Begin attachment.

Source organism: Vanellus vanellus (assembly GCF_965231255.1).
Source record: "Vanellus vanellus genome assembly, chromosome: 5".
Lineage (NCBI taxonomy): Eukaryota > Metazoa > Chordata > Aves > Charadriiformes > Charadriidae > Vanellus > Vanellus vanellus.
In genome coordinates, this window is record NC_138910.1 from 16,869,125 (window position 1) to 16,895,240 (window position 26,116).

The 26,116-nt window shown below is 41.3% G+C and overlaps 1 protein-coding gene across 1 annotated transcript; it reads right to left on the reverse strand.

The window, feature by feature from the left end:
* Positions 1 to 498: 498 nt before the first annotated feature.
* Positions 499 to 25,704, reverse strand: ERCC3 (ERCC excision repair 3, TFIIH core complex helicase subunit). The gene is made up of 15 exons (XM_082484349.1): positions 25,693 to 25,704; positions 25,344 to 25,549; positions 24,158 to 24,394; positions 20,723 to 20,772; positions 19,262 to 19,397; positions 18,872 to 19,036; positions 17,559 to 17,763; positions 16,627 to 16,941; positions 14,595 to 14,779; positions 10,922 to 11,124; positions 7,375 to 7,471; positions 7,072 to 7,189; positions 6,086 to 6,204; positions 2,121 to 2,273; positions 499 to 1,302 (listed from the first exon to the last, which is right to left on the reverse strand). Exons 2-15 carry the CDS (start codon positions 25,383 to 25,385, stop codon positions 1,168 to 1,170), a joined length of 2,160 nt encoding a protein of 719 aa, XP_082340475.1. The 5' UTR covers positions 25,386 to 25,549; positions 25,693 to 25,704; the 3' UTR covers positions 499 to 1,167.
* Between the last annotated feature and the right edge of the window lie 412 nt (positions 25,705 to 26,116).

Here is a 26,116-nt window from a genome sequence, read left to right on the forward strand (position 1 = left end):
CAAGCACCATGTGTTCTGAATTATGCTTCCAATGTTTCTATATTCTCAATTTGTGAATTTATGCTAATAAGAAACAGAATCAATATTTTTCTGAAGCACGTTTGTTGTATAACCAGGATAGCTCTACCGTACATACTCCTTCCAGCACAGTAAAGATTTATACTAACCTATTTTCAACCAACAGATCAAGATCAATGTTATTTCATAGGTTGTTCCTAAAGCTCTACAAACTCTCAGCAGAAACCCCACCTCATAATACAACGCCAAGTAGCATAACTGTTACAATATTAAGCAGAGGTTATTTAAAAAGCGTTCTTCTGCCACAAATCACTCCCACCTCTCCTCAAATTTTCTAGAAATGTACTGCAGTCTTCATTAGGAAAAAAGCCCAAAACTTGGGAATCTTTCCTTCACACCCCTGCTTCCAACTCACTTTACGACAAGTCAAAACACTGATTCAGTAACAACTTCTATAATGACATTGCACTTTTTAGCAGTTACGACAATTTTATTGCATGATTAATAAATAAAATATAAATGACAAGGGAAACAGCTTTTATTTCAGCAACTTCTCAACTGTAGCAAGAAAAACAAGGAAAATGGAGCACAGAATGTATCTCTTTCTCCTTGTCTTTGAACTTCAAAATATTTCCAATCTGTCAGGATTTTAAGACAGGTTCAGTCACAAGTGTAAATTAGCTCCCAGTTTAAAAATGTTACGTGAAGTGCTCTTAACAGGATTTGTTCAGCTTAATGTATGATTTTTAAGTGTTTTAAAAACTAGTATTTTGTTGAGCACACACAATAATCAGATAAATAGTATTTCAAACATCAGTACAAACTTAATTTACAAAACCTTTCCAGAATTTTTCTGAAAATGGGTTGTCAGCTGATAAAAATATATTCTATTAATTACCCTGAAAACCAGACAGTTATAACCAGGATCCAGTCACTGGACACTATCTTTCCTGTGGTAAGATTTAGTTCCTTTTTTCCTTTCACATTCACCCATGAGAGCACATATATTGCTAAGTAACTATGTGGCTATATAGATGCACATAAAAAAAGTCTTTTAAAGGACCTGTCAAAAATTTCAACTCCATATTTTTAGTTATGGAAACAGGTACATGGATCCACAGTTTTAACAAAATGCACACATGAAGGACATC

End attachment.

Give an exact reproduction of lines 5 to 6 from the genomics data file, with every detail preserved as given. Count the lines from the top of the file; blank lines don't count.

The 26,116-nt window shown below is 41.3% G+C and overlaps 1 protein-coding gene across 1 annotated transcript; it reads right to left on the reverse strand.

The window, feature by feature from the left end: